417b9e2f0a0a2931ccce7846b9b0d816The shooting isn’t bad.  It works… it’s just not interesting.  Honestly, the most fun I had with the combat is when the supernatural enemies showed up & I switching to run-&-gun.  Because they’re the only enemies without guns & don’t use cover, they’re the only ones you can use this tactic with, & it’s a blast.  I had more fun running around like a crazy person just shooting wildly in the general direction of the swarm chasing me.  Why couldn’t they do more of that?  Or when I got to use the sniper rifle against just one far enemy?  The mercenaries are just a slog to get through.  And why can I shoot them three times in the face with a shotgun & they still don’t go down?  You’re not wearing armor on your face.

And then the quick-time events… I’ve never been too down on QTE’s in the past, probably because most the games I’ve experienced them in integrate them reasonably well.  But Uncharted shows its age in this regard.  They really do come out of nowhere, & with no consistency.  Obviously they’re meant to engage you in a quick action, like rolling out of the way of a falling pile of bricks, but there are more times when you have no control over the cutscene, or you use regular controls.  For example, there’s a few times when a platform starts to break & you use the same in-game controls to run & leap before you fall to your doom.  And don’t get me started on that final boss fight.  They’re just poorly implemented all around.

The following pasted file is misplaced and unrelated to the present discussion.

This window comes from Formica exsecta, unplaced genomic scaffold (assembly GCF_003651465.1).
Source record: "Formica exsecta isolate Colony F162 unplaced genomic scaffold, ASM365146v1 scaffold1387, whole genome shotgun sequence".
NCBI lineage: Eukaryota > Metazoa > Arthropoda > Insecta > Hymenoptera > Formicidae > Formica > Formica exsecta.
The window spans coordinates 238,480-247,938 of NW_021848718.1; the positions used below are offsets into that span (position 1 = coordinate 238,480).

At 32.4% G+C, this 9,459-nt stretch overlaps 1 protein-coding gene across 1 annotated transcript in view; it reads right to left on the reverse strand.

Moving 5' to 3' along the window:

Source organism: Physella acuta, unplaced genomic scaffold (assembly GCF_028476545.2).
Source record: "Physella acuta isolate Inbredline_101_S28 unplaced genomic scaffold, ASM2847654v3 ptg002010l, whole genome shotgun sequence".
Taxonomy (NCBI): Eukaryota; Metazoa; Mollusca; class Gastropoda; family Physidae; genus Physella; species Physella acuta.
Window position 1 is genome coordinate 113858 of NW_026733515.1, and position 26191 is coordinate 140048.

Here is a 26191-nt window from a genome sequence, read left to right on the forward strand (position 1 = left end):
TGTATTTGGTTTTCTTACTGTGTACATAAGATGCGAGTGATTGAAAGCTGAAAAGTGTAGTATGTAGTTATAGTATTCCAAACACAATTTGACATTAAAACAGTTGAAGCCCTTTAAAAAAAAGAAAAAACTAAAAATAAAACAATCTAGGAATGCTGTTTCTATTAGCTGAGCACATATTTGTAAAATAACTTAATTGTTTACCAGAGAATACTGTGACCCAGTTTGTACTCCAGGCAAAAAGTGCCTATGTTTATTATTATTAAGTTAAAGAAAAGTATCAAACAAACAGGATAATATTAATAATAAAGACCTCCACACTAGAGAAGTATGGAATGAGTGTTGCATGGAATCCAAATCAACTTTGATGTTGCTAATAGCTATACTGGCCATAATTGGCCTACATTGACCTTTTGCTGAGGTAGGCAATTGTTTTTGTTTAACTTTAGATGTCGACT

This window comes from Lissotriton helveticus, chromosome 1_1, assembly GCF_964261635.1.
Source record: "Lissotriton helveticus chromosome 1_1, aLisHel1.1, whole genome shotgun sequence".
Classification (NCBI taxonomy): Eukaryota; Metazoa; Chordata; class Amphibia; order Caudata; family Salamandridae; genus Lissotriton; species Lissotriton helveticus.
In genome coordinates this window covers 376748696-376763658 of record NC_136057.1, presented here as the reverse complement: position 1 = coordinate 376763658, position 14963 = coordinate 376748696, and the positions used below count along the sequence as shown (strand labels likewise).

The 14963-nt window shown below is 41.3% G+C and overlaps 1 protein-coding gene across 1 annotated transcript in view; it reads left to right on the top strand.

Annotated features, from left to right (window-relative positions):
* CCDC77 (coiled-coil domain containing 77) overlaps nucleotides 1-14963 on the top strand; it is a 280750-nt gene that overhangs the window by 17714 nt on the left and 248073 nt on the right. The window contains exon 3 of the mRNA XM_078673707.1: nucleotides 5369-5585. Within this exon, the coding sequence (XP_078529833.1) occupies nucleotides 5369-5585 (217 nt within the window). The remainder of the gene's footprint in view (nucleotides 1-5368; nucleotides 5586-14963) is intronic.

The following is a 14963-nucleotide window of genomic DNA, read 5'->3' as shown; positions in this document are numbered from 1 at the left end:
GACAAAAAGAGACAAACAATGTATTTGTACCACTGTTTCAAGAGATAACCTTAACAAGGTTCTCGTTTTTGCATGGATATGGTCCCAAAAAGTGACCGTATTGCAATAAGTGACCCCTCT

I wished the game was more adventure than action, because the platforming sections definitely fair better.  Both the camera & level design do a good job showing where you need to go next.  The controls are responsive, though I did jump to my death more than a few times because the controls hadn’t quite caught up with the camera & Drake jumped the wrong way.  The puzzles, while not difficult, helped break up the monotony of the combat, though I would’ve liked them to be a bit more thought-provoking.  And I appreciated the devs’ attempts to mix up the set pieces.  The jeep section was a lot of fun.  But not so much the jet ski.  It’s hard to pinpoint my exact problem with them in Uncharted, but I think I was expected more natural movement — like having to swing out & around to turn — only for it to just do a hairpin 90-degree turn into a wall.  I really came to appreciate the generous check points after that level.

Overall, while the platforming & set pieces are fun, there’s way too much monotonous cover-based shooting to slog through.

Score: 3

maxresdefaultAesthetics: Having never played the original version, I can’t attest to any uprezing, but it does look nice.  The scenery & architecture are great to look at, & really immerse you in the setting.  A shame the camera wants to look at the floor half the time.  There’s also something odd about Elena’s model in-game.  I can’t tell if it’s poor facial animations making her look flat, or that fact that even at the end her model is as pristine as in the beginning & that looks odd next to Drake’s battered model.